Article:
Brian Dettmer isn't the first artist to transform old books into new art - old-book interventions place a close second to vintage-fabric ones these days - but he may be the most architecturally minded.
The survey of his recent work, "Brian Dettmer: Elemental," at Haverford College's Cantor Fitzgerald Gallery, includes, among other pieces, a freestanding sculpture called Tower I (Britannica), composed of open, interlocking encyclopedia volumes; excavations of single books; an editioned giclée and screen print on paper that depicts a complex chart Dettmer developed by tracing synonym trails starting with the word chaos and comprising more than 2,600 words; and a life-size door constructed from paperbacks of every Danielle Steele novel.
It's tempting to read the new sentences in books created by Dettmer's meticulous slicing to see whether he has added his own voice or meaning to a novel or nonfiction book - his subtractions of words do seem to emphasize important aspects of stories - but the sheer density of his fragmented sentences seems intended to defy prolonged study. Depth and superficiality exist simultaneously in his incised books.
One of the more seemingly straightforward of Dettmer's pieces, and an anomaly in this show, is a wall installation titled Altered States (Flags), of small, framed collages of flag-derived images arranged on the wall in the shape of the United States, one flag per state. It held my attention longer than his book works, not least because I was relieved to contemplate images after so many words. There may well have been puns on particular states to catch in Dettmer's colorful, reinvented flags - I thought I saw a few - but identifying them seemed inconsequential to an appreciation of this work.
The national call for reform of the juvenile justice system and the positive effects of creative arts education on young detainees have an impressively eloquent advocate in "Juvenile In Justice," an exhibition at the Crane Arts Building in Kensington. Curated by Julien Robsen and Rachel Zimmerman and organized by the Philadelphia nonprofit InLiquid in partnership with the Juvenile Law Center, the show brings together Mat Tomezsko, Roberto Lugo, and Richard Ross, all of whom have witnessed the damaging effects of incarceration on young people.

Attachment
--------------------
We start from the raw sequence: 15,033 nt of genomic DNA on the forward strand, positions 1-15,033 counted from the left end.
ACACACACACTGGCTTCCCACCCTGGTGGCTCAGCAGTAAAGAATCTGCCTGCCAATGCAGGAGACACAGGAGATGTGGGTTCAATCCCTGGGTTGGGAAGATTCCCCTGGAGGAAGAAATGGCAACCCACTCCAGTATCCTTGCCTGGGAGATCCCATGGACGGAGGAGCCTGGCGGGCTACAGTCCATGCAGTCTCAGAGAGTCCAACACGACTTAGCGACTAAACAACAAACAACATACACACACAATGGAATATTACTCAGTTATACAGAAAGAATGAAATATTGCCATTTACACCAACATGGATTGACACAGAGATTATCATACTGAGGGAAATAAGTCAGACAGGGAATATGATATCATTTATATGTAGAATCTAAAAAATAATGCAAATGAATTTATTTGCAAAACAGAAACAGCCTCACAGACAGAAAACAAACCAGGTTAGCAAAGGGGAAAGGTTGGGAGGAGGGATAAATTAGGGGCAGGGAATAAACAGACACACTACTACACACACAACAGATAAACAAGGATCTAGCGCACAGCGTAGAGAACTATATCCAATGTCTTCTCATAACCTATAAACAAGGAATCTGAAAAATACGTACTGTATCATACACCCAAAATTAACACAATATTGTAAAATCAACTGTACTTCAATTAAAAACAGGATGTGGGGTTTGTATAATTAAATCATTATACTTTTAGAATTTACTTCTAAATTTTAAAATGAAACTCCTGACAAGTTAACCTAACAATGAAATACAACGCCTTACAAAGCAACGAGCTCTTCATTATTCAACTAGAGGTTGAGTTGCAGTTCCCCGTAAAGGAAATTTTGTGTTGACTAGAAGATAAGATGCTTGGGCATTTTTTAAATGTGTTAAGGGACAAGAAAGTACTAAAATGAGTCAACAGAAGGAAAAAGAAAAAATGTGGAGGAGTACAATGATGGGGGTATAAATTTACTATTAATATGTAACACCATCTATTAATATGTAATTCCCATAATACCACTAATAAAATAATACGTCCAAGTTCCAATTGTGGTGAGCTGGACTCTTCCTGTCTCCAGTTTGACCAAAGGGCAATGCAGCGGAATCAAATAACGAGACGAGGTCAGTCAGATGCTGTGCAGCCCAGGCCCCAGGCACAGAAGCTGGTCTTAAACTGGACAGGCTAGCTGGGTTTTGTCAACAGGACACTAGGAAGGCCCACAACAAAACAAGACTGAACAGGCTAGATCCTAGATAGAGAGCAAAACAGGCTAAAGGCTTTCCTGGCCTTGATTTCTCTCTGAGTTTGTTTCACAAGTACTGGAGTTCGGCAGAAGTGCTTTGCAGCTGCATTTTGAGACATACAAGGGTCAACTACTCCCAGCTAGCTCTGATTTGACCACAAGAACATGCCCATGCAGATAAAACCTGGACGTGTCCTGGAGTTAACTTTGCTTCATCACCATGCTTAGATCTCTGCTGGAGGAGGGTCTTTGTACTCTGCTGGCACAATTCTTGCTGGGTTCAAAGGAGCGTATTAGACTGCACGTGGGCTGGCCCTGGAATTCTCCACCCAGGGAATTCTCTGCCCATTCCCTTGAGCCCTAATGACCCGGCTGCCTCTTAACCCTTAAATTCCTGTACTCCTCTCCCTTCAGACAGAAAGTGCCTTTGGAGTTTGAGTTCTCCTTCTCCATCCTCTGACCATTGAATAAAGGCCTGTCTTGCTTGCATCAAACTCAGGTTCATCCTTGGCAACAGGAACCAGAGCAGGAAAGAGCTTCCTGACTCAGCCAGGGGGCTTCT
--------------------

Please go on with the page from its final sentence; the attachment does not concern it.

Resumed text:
"There is No," a series of 94 paintings made by Tomeszko, a Philadelphia artist, in collaboration with young homeless people from the Covenant House shelter, lines the walls of the Crane's Big Hall space. Brushed and spray-painted on paper, and often containing parts of words, these grim works suggest wanted posters, closeup views of graffiti, prison cells, and obscured faces.
In the Crane's Grey Area, Lugo, a master of fine arts candidate at Penn State who grew up in Kensington knowing friends and family members who were incarcerated, is showing 25 recent ceramic sculptures and a self-portrait and a series of cups made in collaboration with his wife. Lugo's sculptures take the forms of traditional vessels but are intensely autobiographical, painted to reflect aspects of his life and the Puerto Rican-American culture he experienced in Philadelphia.
An internationally known photographer and creator of the Juvenile In Justice project, Ross has traveled to more than 250 detention centers in 30 states, taking photographs that document the placement and treatment of American juveniles. The 75 color images that make up his "Juvenile In Justice" series (also published as a book that won the American Library Association's 2013 Alex Award) are on view in the Crane's vast Icebox, many accompanied by statements made to him by his subjects. You will not find a more candid, vivid account of the lives of detained children than this series.
Only two weeks remain to see Fleisher/Ollman's museum-quality presentation of ceramics, paintings, and photographs by Eugene Von Bruenchenhein (1910-1983), one of America's more fascinating self-taught artists.
Von Bruenchenhein lived in Milwaukee with his wife and muse, Marie, who he photographed incessantly in pinup poses meant to suggest South Seas locales. But he also painted mushroom-cloud formations and alien creatures in apocalyptic landscapes, possibly inspired by the threat of nuclear war, and made ceramic vaselike forms that borrowed their textures and structures from his collection of cacti and exotic plants.
The gallery is also featuring a slide show of Von Bruenchenhein's photographs of Marie and himself at leisure in their cozy, kitschy bungalow.